The reasons prior to his treatise and afterward are: to impart spiritual gifts for strength; mutual encouragement; to reap a harvest among them; to fulfill his obligation to the Gentiles; to be helped on the way to Spain, and to enjoy their company.

Here is what I want you to note: the conjunction “so” in verse 15 does not necessarily connect with the idea that Paul wanted to come to Rome to preach the gospel, but could just as well mean that he wanted to then preach the gospel to them by letter because he knew it was likely that he would be coming to them in the near future. The fact that Paul then begins to preach the gospel in the very next verse bolsters this idea.

Not only that, it was Paul’s mode of operation to write letters, and then follow-up with a personal visit—undoubtedly to note the effect of the writings and to follow-up with any addendums or the answering of questions. In the big picture, this is what Christ has done. He has given His children their marching orders via the Bible, and He will return and follow-up accordingly. His original mandate is clear: to make disciples by teaching them to observe all that He has commanded. Those who focus on a five-word gospel, both leaders and congregants, should not be looking forward to such a day.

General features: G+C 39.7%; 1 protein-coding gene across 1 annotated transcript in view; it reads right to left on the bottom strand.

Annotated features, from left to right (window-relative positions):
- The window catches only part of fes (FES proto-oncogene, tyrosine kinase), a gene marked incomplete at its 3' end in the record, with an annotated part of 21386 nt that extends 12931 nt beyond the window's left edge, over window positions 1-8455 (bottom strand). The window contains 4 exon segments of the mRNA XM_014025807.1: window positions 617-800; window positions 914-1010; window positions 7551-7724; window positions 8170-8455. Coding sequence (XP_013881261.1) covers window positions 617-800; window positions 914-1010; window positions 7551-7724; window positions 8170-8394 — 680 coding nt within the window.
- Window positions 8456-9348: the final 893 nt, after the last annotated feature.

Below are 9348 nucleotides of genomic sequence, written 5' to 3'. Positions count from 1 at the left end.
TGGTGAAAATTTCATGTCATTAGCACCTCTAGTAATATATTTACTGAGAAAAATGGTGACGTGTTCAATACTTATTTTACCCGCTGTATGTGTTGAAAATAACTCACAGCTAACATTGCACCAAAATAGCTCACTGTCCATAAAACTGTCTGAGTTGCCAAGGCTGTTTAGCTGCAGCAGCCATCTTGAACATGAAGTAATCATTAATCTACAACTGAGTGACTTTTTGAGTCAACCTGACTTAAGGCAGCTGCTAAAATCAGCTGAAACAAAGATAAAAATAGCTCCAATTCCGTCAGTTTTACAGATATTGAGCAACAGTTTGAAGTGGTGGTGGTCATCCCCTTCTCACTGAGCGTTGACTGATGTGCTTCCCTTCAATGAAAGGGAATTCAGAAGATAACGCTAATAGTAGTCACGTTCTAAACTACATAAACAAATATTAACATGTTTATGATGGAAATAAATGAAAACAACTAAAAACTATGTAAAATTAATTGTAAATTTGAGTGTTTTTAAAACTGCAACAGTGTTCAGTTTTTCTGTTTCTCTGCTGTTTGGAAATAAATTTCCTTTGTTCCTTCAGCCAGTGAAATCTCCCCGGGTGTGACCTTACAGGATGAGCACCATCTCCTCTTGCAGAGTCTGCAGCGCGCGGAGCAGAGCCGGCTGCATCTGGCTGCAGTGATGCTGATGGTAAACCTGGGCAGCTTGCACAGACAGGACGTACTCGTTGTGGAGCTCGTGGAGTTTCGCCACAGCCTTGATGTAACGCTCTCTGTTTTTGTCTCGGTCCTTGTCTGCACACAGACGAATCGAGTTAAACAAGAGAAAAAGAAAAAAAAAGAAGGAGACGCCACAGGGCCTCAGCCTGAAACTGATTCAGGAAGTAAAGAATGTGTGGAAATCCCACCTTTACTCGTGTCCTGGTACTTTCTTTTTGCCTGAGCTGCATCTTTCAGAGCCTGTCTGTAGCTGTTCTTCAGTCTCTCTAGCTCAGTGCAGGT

But back to Paul. This missionary mode can be seen throughout his life—the writing of a treatise followed by a personal visit from him or one of his trusted associates. In the conclusion of his letter to the Philippians, he hoped to send Timothy and Epaphroditus to follow-up on what he had written. In 2:19, he states specifically that he hoped to be cheered by whatever news Timothy might bring back to him. It is also interesting to note that Epaphroditus was an individual who excelled in the area of selflessness—the same quality that the Philippians apparently lacked.